Halifax considers voluntary ban of single-use plastics
Published Wednesday, November 21, 2018 10:47PM AST
Last Updated Wednesday, November 21, 2018 11:13PM AST
People in Halifax may be seeing far fewer single-use plastics, things like bags, cutlery, straws and cups.
Municipal staff is recommending a voluntary waste-reduction strategy for people and businesses.
You won't find any plastic cups, straws, or bags at Tare, a waste-free cafe and shop in Halifax.
The owner is hoping all businesses follow suit.
“Just in the news the other day, there was a whale that washed up with 115 pieces of plastic in its stomach,” said Tare owner Kate Pepler.
City staff have released a report to the municipality’s environment and sustainability standing committee.
It suggests a voluntary waste-reduction strategy whereby people and businesses would start cutting out single-use plastics.
If that doesn't work, banning single-use plastics could be the next step.
“The more that we can keep out of a landfill, the better,” said shopper Kelly Truslow. “Plastics take generations, and generations to break down.”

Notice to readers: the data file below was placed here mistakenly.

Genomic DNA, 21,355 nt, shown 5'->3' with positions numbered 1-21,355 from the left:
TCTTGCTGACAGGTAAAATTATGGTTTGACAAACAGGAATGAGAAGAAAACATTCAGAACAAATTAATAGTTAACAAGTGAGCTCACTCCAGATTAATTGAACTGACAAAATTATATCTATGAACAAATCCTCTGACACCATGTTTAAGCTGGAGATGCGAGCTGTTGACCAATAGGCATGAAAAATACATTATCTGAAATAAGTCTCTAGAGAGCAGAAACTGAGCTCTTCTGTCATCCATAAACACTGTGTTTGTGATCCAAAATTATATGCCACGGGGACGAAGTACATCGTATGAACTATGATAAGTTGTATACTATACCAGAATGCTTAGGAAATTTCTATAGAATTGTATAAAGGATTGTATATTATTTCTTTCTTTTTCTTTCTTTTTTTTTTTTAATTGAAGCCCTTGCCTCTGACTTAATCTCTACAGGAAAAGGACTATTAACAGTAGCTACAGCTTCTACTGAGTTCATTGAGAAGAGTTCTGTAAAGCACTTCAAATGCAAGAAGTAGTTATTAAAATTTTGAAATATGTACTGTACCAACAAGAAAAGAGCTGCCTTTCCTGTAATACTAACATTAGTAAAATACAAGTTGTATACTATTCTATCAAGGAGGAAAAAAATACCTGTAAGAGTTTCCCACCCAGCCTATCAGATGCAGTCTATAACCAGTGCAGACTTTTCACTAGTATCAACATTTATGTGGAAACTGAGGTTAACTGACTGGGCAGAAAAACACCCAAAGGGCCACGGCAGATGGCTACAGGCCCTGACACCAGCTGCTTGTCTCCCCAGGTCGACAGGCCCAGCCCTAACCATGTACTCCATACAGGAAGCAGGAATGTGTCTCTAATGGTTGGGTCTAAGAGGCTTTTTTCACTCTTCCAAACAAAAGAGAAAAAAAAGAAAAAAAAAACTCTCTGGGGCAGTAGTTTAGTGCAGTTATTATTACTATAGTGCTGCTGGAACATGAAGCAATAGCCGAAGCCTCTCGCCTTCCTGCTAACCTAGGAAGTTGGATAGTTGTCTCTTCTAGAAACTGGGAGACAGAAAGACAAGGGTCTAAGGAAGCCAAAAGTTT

One major grocery giant already has a head start. You won’t find plastic bags at the Quinpool Road Superstore.
“You get one of these and you plan ahead,” said Robert Kaye, holding up a cloth shopping bag.
The Ecology Action Centre says it would like to see a ban on single-use plastics take effect immediately.
“If something's important we should regulate it, we don't have voluntary speed limits, we don't have voluntary fire codes,” said Mark Butler of the Ecology Action Centre.
Halifax Regional Coun. Tony Mancini is the chair of the environment and sustainability standing committee.
“We haven't had a chance to debate it,” Mancini said. “We may see a change on that recommendation, and one alternative may be to create that ban and move forward on that.”
The Retail Council of Canada is calling for a provincial solution.
“If we can get any type of grouping of municipal units to act together that would be a good thing,” said Jim Cormier of the Retail Council of Canada.
Until more is discussed, and acted upon, Pepler says she'll keep advocating for waste reduction and encouraging others to do the same.
“Start slow, pick one or two items maybe a week or a month, to start phasing out plastic,” she said.
The city's environment and sustainability standing committee will debate and vote on the staff report at their next meeting in December.
With files from CTV Atlantic’s Suzette Belliveau.